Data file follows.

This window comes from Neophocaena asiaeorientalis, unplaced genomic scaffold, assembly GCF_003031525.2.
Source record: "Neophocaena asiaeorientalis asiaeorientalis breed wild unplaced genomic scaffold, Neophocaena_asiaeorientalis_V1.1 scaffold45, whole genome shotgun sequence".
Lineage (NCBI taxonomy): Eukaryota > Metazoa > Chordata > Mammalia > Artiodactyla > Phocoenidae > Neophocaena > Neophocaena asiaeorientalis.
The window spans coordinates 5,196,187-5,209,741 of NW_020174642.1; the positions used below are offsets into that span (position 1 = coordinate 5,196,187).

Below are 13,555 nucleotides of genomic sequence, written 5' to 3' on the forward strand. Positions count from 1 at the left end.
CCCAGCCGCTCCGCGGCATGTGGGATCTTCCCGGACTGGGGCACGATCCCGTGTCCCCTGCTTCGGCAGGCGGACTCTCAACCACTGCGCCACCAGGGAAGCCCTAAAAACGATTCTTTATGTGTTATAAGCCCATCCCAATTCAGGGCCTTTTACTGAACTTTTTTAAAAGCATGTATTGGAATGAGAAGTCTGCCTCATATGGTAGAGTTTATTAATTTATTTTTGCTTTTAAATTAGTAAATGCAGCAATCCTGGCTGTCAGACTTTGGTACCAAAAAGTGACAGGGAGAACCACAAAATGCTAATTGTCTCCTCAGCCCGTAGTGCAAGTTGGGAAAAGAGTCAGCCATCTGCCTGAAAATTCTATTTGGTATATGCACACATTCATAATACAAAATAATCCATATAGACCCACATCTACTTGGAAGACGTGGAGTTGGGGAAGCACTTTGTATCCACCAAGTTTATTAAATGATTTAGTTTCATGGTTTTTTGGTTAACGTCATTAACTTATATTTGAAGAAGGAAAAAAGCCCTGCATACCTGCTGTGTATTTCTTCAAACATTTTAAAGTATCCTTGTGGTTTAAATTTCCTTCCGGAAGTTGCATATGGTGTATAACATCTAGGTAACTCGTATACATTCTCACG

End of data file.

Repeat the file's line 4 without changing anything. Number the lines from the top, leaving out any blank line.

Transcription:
The window spans coordinates 5,196,187-5,209,741 of NW_020174642.1; the positions used below are offsets into that span (position 1 = coordinate 5,196,187).